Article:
These statistics are based on fires that started with Christmas trees and do not include fires starting with other products. A small fire that spreads to a Christmas tree can very quickly become large. Source: NFPA's One-Stop Data Shop
- When decorating Christmas trees, always use safe tree lights. (Some lights are designed only for indoor or outdoor use, but not both.) Larger tree lights should also have some type of reflector rather than a bare bulb and all lights should be listed by a testing laboratory.
- Never use electric lights on a metal tree.
- Follow the manufacturer's instructions on how to use tree lights. Any string of lights with worn, frayed or broken cords or loose bulb connections should not be used.
- Check your strands of lights to determine the number of strands that may be connected. Connect no more than three strands of push-in bulbs and a maximum of 50 bulbs for screw-in bulbs.
- Always unplug Christmas tree lights before leaving home or going to bed.
- Bring outdoor electrical lights inside after the holidays to prevent hazards and extend their life.
- Never use lit candles to decorate a tree, and place them well away from tree branches.
- Try to keep live trees as moist as possible by giving them plenty of water daily. Do not purchase a tree that is dry or dropping needles.
- When purchasing a live or cut tree, check for fresh, green needles.
- Choose a sturdy tree stand designed not to tip over.
- When purchasing an artificial tree, be sure it is labeled as fire-retardant.
- Children are fascinated with Christmas trees. Keep a watchful eye on them when around the tree and do not let them play with the wiring or lights.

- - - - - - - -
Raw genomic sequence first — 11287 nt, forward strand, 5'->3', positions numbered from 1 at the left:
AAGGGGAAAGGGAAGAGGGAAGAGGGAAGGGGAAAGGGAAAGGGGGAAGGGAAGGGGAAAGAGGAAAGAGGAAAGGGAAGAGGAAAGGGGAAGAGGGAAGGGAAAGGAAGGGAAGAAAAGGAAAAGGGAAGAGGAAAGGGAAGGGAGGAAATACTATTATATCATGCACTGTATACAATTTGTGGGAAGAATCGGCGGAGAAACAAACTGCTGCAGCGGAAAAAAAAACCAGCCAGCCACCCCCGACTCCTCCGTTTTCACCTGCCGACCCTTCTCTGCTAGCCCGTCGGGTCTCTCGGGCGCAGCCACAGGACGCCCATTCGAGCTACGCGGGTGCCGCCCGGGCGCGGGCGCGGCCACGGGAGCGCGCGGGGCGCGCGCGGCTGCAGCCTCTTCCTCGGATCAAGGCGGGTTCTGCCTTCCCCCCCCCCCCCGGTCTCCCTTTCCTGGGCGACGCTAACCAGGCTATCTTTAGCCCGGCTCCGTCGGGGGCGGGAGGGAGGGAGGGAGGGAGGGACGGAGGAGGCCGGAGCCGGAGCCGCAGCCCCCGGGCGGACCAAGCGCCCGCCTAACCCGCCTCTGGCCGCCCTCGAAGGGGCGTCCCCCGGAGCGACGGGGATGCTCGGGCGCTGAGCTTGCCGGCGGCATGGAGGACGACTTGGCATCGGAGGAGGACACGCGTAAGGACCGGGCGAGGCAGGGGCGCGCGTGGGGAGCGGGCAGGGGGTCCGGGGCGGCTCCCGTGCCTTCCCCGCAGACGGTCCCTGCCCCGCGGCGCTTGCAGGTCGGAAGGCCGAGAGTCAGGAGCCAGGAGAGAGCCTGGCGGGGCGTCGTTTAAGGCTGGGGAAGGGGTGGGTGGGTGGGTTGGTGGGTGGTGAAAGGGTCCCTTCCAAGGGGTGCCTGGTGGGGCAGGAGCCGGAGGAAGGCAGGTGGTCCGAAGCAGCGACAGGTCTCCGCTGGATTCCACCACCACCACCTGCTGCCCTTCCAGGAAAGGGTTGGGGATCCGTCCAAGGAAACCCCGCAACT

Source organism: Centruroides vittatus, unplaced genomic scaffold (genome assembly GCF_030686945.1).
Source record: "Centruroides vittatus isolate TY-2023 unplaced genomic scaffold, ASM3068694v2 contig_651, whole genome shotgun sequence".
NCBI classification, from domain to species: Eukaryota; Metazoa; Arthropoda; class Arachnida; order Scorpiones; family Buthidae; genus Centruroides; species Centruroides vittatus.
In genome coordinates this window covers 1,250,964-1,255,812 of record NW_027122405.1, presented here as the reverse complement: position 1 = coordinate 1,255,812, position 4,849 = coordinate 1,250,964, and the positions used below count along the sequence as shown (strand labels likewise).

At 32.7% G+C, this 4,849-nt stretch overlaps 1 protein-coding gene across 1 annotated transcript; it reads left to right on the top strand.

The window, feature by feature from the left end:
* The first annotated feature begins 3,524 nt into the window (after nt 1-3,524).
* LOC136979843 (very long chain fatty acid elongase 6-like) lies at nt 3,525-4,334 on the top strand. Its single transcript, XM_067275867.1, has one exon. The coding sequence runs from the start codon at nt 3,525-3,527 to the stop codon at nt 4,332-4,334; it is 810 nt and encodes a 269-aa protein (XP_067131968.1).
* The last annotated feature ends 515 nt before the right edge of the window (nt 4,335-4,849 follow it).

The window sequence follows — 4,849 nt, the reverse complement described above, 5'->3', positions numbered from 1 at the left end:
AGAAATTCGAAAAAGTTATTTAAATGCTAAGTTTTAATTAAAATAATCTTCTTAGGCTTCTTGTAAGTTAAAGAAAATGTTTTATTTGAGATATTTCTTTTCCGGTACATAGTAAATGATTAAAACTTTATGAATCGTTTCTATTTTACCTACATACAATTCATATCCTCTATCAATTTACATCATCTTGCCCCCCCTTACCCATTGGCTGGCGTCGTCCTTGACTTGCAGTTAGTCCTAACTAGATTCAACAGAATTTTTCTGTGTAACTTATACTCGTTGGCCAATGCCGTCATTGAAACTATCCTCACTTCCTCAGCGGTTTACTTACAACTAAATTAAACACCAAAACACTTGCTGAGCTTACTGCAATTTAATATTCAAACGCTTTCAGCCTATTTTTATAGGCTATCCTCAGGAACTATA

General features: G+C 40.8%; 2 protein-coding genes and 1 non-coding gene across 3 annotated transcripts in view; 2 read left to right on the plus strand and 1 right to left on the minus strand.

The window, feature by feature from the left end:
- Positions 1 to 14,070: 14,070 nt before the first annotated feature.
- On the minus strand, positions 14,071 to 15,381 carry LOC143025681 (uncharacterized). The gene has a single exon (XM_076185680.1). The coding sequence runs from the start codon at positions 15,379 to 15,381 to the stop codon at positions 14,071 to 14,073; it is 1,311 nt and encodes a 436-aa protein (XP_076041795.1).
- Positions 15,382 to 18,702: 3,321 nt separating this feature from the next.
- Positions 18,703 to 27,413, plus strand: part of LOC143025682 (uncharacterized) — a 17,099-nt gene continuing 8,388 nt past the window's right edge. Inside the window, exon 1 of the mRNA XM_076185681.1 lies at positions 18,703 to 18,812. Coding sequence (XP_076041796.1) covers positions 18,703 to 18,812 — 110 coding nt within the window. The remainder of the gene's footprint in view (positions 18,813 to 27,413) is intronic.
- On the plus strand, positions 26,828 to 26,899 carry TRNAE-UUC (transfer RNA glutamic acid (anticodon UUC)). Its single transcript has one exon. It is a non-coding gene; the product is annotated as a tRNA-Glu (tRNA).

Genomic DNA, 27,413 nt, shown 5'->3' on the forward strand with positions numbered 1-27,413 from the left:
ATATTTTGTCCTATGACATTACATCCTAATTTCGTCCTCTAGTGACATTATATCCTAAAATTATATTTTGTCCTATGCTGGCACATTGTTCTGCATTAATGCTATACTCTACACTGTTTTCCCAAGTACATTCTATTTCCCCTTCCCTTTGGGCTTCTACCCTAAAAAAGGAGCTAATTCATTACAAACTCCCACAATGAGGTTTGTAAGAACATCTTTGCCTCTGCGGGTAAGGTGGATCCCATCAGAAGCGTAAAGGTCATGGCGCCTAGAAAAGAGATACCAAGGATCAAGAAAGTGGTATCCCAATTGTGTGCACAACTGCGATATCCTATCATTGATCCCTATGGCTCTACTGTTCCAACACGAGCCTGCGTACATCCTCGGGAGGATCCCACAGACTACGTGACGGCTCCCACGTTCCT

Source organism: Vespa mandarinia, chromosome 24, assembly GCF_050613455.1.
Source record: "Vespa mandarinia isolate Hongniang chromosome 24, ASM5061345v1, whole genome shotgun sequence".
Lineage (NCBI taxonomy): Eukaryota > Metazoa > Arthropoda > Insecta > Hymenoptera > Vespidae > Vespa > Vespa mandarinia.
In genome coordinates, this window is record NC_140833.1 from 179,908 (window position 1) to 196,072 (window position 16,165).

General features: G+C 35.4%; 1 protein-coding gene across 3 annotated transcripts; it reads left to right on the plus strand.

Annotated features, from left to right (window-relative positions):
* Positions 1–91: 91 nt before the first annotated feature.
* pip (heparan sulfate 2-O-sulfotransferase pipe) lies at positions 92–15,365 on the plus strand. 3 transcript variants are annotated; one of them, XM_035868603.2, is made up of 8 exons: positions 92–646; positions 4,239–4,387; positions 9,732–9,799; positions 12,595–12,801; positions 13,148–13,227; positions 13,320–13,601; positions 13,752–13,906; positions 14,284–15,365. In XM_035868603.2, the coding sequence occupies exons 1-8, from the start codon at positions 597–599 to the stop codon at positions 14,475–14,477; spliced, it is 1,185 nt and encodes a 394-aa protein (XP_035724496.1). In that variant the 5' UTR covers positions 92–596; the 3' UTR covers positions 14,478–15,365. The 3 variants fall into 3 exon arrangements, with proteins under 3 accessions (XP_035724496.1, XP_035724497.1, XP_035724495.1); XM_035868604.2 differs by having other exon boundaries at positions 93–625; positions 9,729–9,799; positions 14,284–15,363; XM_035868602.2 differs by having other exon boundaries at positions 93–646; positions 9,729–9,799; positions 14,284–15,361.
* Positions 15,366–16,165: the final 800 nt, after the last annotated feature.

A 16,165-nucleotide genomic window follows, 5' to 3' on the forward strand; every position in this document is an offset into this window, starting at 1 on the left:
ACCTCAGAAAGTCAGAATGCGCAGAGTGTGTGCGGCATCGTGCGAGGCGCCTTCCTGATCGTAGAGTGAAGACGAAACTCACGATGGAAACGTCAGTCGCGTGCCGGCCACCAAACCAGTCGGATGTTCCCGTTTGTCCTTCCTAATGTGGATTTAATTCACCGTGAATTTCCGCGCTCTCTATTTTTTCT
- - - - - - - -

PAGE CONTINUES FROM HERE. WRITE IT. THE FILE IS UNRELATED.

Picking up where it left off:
- Store matches and lighters up high, out of the reach of children, preferably in a locked cabinet.
- Make sure the tree is at least three feet (one meter) away from any heat source, such as fireplaces and radiators. Try to position the tree near an outlet so that cords are not running long distances. Do not place the tree where it may block exits.
- Safely dispose of the tree when it begins dropping needles. Dried-out trees are highly flammable and should not be left in a house or garage, or placed against the house.
Hazmat Training Session at the Rec Center
The Chagrin/Southeast Emergency Hazmat Team recently held a training session at the Dan Kostel Recreation Center where members from multiple fire departments learned about safety and survival. The team responds to regional hazardous materials emergencies when they occur. According to retired Garfield Heights firefighter and Hazmat trainer Pat Nelson, the group has monthly drills.
"In September, we had a class on safety and survival in Level A personal protective clothing while being supplied with air from self-contained breathing apparatus," Nelson said. "While dressed in full personal protective clothing, members jumped in the pool to simulate a fall in a recovery pit in a warehouse full of hazardous materials and then needed to swim to a safe area."
"Thanks to the city of Garfield Heights fire and recreation departments' cooperation, we were able to accomplish our training goals," Nelson said.